It was Mayor Lynn Miller who first publicly expressed her disagreement with the amendments and some city council members in a Letter to the Norman Transcript. She complained that she and OGE had only seen the written amendments an hour before the meeting. City council members and residents fired back acknowledging that both the Mayor and OG&E had verbally discussed the amendments for weeks during study sessions and were trying to rush the city to a vote on the unamended agreement.

James Chappel, an OG&E community affairs manager and former Norman Ward 5 city councilman, advocated for OG&E and continued to deny any negotiations could take place at all until it was clear that City Council would not pass the agreement for a vote without amendments.

Chappel was initiated to the city council in 2016 by a controversial hat toss after a deadlocked 4-4 city council vote, beating out his opponent Sereta Wilson. Mayor Lynn Miller is a known friend of Chappel and advocated for him during the campaign.

A year later, Sereta Wilson challenged Chappel again and won. She now serves on the Council as a strong supporter of amending the current agreement with OG&E, while Chappel is now back to officially working for OG&E.

“Were they [OG&E] surprised by the fact that we came prepared with four amendments? Yes. Were they surprised by the details of what was discussed? No,” Wilson said.

“We can’t be nimble about this agreement when we have new technologies to prepare for,” Wilson said.

Norman Ward 4 City Councilman Bill Hickman attempted to clear up misconceptions on Facebook following the meeting:

“I’ve never seen those that should be on the side of the city and its people assist the other side as much as I have in recent commentary,” Hickman said. “I’m also a small business person and heard from many downtown businesses like mine, large and small, when it came to the need for better terms from OGE.”

At the end of Wednesday’s community discussion, people were told to write letters to the editor expressing their concerns of OGE.

Sartain said a commitment to setting a goal for 100 percent renewable energy is a “no brainer.”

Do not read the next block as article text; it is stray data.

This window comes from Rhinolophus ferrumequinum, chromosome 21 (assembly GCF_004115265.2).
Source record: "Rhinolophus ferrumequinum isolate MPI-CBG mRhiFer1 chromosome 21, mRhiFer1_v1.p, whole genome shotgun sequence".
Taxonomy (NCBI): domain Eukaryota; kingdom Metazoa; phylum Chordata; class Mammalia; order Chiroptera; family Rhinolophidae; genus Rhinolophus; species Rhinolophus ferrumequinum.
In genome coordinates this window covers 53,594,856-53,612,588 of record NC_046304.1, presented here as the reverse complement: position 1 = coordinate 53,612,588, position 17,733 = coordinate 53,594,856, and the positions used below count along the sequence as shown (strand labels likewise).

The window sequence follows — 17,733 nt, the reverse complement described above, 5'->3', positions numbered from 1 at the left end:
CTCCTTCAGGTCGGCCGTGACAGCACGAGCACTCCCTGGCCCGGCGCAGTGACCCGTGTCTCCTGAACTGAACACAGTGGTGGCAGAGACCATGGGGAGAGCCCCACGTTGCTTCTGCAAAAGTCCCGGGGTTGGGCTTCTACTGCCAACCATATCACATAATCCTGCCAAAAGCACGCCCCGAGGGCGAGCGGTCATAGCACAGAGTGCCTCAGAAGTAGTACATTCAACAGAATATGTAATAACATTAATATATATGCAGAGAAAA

Sartain said in order to achieve more municipal control of energy utility and production, the real battle starts next year on the state level.

With a Republican-dominated state government that prides itself on local government having more authority than federal government, one would think Oklahoma would encourage its cities to have autonomy over its own decisions.

Yet, at least in the area of energy utilities and production, the conservative state government has made it clear that it prefers large and deeply entrenched energy monopolies over a free market of increasingly affordable and expanding renewable energy companies.

Normanites will vote on the amended OG&E renewal agreement on November 14, 2017.

“Should it pass, the decision will rest with OG&E on whether to accept,” OG&E spokesman Brian Alford said.

The decision will likely set a precedent for other Oklahoma cities, large and small, partnered with OG&E.

According to Municipal Electric Systems of Oklahoma (MESO), there are currently 63 municipally owned electric distribution utilities in the state.

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Deon Osborne

Born and raised in Minneapolis, Minnesota, Deon Osborne moved to Lawton, OK at the age of 11. He...

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About Red Dirt Report